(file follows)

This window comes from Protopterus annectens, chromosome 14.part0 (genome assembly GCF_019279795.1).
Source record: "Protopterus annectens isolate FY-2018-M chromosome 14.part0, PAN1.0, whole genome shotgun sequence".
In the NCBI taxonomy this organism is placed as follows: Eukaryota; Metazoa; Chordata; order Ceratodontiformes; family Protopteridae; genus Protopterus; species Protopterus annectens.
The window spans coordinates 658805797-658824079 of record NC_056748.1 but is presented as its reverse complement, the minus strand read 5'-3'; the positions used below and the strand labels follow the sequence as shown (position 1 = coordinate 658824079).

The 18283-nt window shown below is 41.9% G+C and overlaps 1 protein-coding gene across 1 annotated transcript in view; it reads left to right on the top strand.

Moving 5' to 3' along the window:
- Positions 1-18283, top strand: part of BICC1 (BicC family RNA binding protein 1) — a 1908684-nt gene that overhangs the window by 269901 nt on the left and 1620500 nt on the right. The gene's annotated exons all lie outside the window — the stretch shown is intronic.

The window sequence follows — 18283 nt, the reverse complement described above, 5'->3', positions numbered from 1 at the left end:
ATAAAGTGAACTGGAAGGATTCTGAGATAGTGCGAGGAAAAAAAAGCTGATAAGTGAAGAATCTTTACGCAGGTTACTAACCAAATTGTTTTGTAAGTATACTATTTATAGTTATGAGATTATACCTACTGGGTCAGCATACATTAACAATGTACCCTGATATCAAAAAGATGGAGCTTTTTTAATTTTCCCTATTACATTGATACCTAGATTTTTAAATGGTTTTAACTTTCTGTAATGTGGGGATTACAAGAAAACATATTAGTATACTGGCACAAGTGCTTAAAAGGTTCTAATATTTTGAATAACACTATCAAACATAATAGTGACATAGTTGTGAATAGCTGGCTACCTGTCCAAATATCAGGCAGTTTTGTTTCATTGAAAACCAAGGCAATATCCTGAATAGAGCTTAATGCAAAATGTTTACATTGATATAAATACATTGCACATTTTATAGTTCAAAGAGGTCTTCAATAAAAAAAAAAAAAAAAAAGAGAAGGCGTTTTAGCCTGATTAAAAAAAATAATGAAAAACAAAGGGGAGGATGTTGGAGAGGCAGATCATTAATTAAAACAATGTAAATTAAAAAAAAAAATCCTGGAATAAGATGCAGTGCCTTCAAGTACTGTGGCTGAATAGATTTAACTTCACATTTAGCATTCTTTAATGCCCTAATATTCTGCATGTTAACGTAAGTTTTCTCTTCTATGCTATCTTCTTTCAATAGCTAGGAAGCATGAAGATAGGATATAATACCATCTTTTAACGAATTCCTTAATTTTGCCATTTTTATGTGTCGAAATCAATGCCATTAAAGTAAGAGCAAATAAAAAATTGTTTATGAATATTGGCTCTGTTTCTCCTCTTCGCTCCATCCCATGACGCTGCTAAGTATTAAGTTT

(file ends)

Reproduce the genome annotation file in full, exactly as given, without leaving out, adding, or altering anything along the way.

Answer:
This window comes from Protopterus annectens, chromosome 14.part0 (genome assembly GCF_019279795.1).
Source record: "Protopterus annectens isolate FY-2018-M chromosome 14.part0, PAN1.0, whole genome shotgun sequence".
In the NCBI taxonomy this organism is placed as follows: Eukaryota; Metazoa; Chordata; order Ceratodontiformes; family Protopteridae; genus Protopterus; species Protopterus annectens.
The window spans coordinates 658805797-658824079 of record NC_056748.1 but is presented as its reverse complement, the minus strand read 5'-3'; the positions used below and the strand labels follow the sequence as shown (position 1 = coordinate 658824079).

The 18283-nt window shown below is 41.9% G+C and overlaps 1 protein-coding gene across 1 annotated transcript in view; it reads left to right on the top strand.

Moving 5' to 3' along the window:
- Positions 1-18283, top strand: part of BICC1 (BicC family RNA binding protein 1) — a 1908684-nt gene that overhangs the window by 269901 nt on the left and 1620500 nt on the right. The gene's annotated exons all lie outside the window — the stretch shown is intronic.

The window sequence follows — 18283 nt, the reverse complement described above, 5'->3', positions numbered from 1 at the left end:
ATAAAGTGAACTGGAAGGATTCTGAGATAGTGCGAGGAAAAAAAAGCTGATAAGTGAAGAATCTTTACGCAGGTTACTAACCAAATTGTTTTGTAAGTATACTATTTATAGTTATGAGATTATACCTACTGGGTCAGCATACATTAACAATGTACCCTGATATCAAAAAGATGGAGCTTTTTTAATTTTCCCTATTACATTGATACCTAGATTTTTAAATGGTTTTAACTTTCTGTAATGTGGGGATTACAAGAAAACATATTAGTATACTGGCACAAGTGCTTAAAAGGTTCTAATATTTTGAATAACACTATCAAACATAATAGTGACATAGTTGTGAATAGCTGGCTACCTGTCCAAATATCAGGCAGTTTTGTTTCATTGAAAACCAAGGCAATATCCTGAATAGAGCTTAATGCAAAATGTTTACATTGATATAAATACATTGCACATTTTATAGTTCAAAGAGGTCTTCAATAAAAAAAAAAAAAAAAAAGAGAAGGCGTTTTAGCCTGATTAAAAAAAATAATGAAAAACAAAGGGGAGGATGTTGGAGAGGCAGATCATTAATTAAAACAATGTAAATTAAAAAAAAAAATCCTGGAATAAGATGCAGTGCCTTCAAGTACTGTGGCTGAATAGATTTAACTTCACATTTAGCATTCTTTAATGCCCTAATATTCTGCATGTTAACGTAAGTTTTCTCTTCTATGCTATCTTCTTTCAATAGCTAGGAAGCATGAAGATAGGATATAATACCATCTTTTAACGAATTCCTTAATTTTGCCATTTTTATGTGTCGAAATCAATGCCATTAAAGTAAGAGCAAATAAAAAATTGTTTATGAATATTGGCTCTGTTTCTCCTCTTCGCTCCATCCCATGACGCTGCTAAGTATTAAGTTT